DETROIT STORIES... ORIGINAL SMALL OIL PAINTINGS
OF DETROIT BY STEPHEN MAGSIG
Stephen, I may be imagining it but I seem to notice a change in your work in recent weeks. More depth in the compositions and a brighter more open feel overall. Brilliant work, as always.
Thanks Bill, I guess after doing about 350 of the small paintings I'm finally starting to get it. I have been looking at Rackstraw Downes work, and maybe I have moved back a little from my subject, creating more landscape and sky. I am paying more attention to the composition, thanks for noticing.Which would account for the light. Wait to you see tomorrows, back to the darkness.
It's interesting that along with the slight shift in formal concerns, there's a sense of foreboding in some of the brighter paintings that's even stronger than the nocturnes. For instance "Brush Park Shadows" gave me the unnerving feeling that someone might step out of the weeds and hit me in the back of the head with a tire iron.Anyhow I suppose that's a very subjective thing - but they're all a treat to look at on many different levels.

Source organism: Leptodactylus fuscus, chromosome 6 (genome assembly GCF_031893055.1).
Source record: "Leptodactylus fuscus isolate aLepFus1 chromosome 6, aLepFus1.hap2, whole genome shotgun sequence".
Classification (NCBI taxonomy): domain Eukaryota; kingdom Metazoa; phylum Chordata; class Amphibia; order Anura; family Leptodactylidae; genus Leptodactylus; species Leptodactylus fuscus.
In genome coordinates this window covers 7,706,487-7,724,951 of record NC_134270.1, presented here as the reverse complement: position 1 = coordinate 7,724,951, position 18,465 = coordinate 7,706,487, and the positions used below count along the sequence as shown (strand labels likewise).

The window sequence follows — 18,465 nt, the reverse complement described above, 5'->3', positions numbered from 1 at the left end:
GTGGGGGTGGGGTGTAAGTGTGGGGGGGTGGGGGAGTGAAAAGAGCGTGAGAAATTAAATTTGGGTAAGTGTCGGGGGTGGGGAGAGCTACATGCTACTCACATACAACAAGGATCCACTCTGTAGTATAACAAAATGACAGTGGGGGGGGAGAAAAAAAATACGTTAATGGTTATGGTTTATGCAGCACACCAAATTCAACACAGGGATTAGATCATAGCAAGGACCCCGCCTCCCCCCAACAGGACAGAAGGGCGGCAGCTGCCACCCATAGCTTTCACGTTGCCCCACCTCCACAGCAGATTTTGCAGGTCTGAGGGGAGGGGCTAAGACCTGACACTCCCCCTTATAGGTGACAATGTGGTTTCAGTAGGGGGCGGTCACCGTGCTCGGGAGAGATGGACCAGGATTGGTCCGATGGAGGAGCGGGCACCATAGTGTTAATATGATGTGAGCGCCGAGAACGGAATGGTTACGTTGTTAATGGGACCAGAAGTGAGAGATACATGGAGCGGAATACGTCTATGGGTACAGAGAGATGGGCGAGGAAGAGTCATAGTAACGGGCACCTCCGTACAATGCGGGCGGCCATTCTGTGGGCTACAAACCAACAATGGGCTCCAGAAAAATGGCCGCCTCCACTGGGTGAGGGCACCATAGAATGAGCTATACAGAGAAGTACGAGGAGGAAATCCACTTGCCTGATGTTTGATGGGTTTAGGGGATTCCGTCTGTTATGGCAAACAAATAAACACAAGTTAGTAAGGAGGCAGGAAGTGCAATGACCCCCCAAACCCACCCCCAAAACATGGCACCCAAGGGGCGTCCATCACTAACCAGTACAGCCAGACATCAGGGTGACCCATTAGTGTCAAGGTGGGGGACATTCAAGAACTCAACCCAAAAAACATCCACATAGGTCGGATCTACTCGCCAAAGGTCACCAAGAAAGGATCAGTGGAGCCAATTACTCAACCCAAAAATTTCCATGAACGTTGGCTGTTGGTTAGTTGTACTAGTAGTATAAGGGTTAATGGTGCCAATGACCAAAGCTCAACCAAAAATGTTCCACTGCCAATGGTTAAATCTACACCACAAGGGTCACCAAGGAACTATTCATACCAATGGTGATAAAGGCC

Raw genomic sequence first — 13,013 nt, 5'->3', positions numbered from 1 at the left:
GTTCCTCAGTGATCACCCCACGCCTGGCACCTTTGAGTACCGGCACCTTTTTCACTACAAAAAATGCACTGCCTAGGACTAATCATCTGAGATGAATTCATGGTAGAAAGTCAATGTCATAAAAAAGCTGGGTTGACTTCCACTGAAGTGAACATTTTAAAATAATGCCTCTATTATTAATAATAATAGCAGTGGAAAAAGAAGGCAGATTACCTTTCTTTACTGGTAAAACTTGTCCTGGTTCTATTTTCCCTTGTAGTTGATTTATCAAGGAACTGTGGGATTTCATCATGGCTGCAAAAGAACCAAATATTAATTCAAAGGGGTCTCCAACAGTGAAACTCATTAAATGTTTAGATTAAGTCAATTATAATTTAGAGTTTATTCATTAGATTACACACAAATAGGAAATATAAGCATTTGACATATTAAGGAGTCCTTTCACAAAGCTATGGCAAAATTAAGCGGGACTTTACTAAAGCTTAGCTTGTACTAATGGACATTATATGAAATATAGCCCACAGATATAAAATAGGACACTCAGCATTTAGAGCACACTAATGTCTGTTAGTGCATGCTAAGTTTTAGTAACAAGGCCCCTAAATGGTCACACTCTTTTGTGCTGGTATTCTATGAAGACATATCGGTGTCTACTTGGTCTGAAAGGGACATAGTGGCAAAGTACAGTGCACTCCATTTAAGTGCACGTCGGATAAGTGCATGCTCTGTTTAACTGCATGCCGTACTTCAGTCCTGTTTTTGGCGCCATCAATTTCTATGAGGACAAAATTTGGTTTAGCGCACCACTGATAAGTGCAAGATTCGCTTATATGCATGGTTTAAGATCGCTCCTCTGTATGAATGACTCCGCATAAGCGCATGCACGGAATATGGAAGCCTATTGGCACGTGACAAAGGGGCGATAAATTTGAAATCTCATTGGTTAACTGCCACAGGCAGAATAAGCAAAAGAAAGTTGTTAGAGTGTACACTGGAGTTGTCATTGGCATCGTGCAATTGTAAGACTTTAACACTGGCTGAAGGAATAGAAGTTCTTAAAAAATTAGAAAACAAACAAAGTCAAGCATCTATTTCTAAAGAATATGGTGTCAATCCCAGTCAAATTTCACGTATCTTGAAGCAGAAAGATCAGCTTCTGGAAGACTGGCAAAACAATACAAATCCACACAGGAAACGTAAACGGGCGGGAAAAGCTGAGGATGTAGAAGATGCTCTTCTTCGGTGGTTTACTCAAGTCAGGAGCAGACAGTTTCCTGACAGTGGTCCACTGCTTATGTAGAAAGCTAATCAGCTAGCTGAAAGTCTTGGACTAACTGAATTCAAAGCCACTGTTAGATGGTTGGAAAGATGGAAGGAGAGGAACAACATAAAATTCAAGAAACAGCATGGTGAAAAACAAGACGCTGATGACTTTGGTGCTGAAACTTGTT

You've got fantastic palette in this one.
Great play of light and dark shadows with dark accents just make the house sing.
Thanks Jim, Sometimes you do feel that way in that area, Detroiters as New Yorkers know how to survey an area to keep safe.I just checked out your blog. wow! what medium are you using for the city paintings? Great work.
Thanks, they're gouache on paper and a few are painted on the computer with a Wacom tablet. Have to tell you though, whenever I check in here and see that easy touch with the opacity and transparency...it really makes me long for oil.
Your right, oils are totally fun to work and move around and layer. " I love the smell oflineseed oil in the morning, it smells like art".I do use a Wacom also for computer work.
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